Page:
In Defense of the Book
In a typical mall there's usually a computer store hawking the latest and fastest products on the market.
The atmosphere is chaotic, noisy and fast-paced. Customers dart around like lizards on warm rocks looking for just the right router or a specific upgrade. The salespeople are young and brash, chatting rapidly in the incomprehensible language of bytes and bandwidth. They sell speed, data storage capacity, networking, connectivity, versatility, and tons of options.
A year before, that computer store was doing exactly the same thing. But the computers and software then considered the "hottest and fastest" have become obsolete. To own something that old is cause for embarrassment.
Just next door is another store. There the ambiance is more subdued, sedate, almost reverent. Customers speak in hushed tones and walk quietly down the aisles. The sales clerks are soft-spoken and respectful.
The second store sells books.
The bookstore has the newest bestsellers and most popular authors' works. It also contains reprints of books written by Mark Twain, plays by William Shakespeare, or the collected works of Jane Austen. In the bookstore very little has changed in centuries.
Consider the book, little more than a collection of printed pages arranged and bound in a cover.
Yet a book can convey ideas and information anywhere, any time and in any language.
Books are seeds, eager to germinate and grow, blossoming like paper roses to fertilize the world with the pollen of knowledge.
Books are time machines, portals into the past and future, instant travel to distant lands in the palm of the hand.
Books are dormant volcanoes holding hidden wonders ready to erupt in cascades of literary magma.
And just as good now as when they were printed.
Books are capable of inspiring readers yet unborn to learn, and will never be obsolete.
But in today's fast-paced world of instant information and entertainment, books have lost their allure to many people. They can't compete with the computer industry's overwhelming multimedia hype. Speed and versatility are all that matter. E-books and E-readers have become the Serpent in the bibliophilic Garden of Eden.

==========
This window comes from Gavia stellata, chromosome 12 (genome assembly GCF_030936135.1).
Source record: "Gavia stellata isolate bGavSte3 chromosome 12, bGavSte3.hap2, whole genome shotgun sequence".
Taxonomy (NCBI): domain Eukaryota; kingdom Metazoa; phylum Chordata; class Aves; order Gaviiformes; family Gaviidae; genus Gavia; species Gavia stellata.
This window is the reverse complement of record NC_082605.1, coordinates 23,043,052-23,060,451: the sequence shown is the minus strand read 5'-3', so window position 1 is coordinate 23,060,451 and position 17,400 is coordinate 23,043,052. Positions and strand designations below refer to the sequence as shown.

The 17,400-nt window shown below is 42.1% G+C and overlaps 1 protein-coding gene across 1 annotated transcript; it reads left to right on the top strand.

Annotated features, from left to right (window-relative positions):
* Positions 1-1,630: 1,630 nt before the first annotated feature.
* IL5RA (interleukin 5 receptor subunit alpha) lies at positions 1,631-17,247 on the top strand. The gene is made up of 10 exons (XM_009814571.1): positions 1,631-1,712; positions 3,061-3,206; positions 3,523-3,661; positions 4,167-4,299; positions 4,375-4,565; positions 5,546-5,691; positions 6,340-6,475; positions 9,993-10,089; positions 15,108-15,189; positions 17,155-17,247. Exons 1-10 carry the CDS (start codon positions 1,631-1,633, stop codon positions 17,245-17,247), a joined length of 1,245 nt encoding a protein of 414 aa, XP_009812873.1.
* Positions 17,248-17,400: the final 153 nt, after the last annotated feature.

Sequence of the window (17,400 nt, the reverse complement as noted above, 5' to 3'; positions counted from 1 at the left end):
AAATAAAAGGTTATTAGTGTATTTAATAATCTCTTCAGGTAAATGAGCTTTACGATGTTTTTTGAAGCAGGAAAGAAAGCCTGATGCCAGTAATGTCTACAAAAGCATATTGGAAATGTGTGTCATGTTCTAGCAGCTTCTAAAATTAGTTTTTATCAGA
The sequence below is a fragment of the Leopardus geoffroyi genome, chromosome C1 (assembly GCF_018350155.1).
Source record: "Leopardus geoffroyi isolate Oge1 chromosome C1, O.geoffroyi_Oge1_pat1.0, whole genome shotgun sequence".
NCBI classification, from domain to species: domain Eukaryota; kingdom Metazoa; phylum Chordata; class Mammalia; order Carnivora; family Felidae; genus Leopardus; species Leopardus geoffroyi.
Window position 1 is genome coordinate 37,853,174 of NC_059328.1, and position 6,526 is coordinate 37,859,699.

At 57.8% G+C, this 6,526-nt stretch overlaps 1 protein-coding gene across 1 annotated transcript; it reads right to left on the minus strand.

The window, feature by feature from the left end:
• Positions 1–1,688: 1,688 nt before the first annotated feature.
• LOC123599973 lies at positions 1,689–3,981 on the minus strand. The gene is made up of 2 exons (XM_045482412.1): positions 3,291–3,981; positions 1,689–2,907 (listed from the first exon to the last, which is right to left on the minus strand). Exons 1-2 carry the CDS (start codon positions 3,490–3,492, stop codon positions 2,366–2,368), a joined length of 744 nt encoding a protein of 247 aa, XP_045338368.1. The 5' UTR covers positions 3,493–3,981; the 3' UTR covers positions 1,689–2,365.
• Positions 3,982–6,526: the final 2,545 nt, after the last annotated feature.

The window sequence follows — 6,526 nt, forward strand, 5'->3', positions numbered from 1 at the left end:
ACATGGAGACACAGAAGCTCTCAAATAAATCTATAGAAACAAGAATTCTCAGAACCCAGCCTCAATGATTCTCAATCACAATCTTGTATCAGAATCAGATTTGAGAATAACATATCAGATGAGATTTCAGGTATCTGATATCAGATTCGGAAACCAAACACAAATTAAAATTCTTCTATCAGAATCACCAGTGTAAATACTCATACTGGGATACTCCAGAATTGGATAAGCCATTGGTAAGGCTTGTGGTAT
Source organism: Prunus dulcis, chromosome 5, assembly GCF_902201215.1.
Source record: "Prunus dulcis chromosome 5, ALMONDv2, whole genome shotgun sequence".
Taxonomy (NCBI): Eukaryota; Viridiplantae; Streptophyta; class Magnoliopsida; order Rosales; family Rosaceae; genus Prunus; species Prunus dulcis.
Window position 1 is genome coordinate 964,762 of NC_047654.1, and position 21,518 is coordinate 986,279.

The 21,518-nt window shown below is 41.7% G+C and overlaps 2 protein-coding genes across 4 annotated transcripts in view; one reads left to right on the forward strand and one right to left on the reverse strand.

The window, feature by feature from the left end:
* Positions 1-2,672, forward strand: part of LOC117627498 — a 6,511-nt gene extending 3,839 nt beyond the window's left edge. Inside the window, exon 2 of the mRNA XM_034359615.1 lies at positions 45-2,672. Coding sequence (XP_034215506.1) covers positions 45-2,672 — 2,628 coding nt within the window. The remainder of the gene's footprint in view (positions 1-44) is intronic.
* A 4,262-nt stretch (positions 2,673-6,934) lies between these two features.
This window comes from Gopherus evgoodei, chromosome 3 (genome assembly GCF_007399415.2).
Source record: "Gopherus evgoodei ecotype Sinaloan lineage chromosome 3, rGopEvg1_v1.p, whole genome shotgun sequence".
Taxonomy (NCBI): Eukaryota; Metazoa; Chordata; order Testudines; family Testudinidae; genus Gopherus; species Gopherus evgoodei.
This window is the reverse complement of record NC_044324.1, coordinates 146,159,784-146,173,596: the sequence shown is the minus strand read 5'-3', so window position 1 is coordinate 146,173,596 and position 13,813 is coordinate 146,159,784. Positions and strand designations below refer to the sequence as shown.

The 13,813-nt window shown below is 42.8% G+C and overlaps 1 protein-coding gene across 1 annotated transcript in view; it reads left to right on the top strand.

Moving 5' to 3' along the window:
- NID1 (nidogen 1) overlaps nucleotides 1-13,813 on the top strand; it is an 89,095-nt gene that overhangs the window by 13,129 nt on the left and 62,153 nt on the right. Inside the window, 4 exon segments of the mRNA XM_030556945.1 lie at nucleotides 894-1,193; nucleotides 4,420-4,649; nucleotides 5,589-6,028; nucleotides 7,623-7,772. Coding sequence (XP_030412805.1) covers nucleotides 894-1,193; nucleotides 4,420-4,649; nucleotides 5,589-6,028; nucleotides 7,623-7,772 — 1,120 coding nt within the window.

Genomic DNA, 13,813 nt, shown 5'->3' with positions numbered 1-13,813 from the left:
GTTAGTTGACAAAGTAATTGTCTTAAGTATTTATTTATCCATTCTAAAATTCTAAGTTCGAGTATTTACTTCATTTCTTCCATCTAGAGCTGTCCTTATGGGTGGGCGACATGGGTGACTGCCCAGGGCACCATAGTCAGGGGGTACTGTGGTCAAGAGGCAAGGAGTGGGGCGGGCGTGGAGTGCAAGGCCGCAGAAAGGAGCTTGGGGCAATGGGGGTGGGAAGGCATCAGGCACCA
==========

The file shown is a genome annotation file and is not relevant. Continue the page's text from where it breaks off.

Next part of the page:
But there has to be a point at which even the popular Kindle won't fill every niche. For instance, in some future courtroom, will a witness place their hand on a Kindle and say "I swear to tell the truth, the whole truth and nothing but the truth, so help me Amazon.com"?
However, technology never remains stable.
The speed and accessibility of the world's knowledge is only a mouse click away, and it comes at a price.
Time is the enemy of computers and technology and it becomes more so with each generation. That hot new system bought today is already outdated before the box is opened. It is impossible to keep up.
Storing knowledge wasn't always that way.
Cuneiform clay tablets inscribed in ancient Babylon 5,000 years ago still hold detailed information.
The classic poems of Homer are studied by scholars 2,800 years after his death.
Books on papyrus, the origin of our word for paper, from the Library of Alexandria twenty centuries ago still tell stories and thoughts of minds long since turned to dust.
The greatest single work of human intellect, Sir Isaac Newton's Principia Mathematica, is still as readable as when it was published in 1687.
Newspapers from over a century ago contain vivid accounts of battles and events that happened long before even our grandparents were born.
Then the electronic revolution created new ways of storing data. First came records, then tapes and finally disks. More information was crammed into smaller spaces.
But the life of that data became shorter and shorter with each new invention.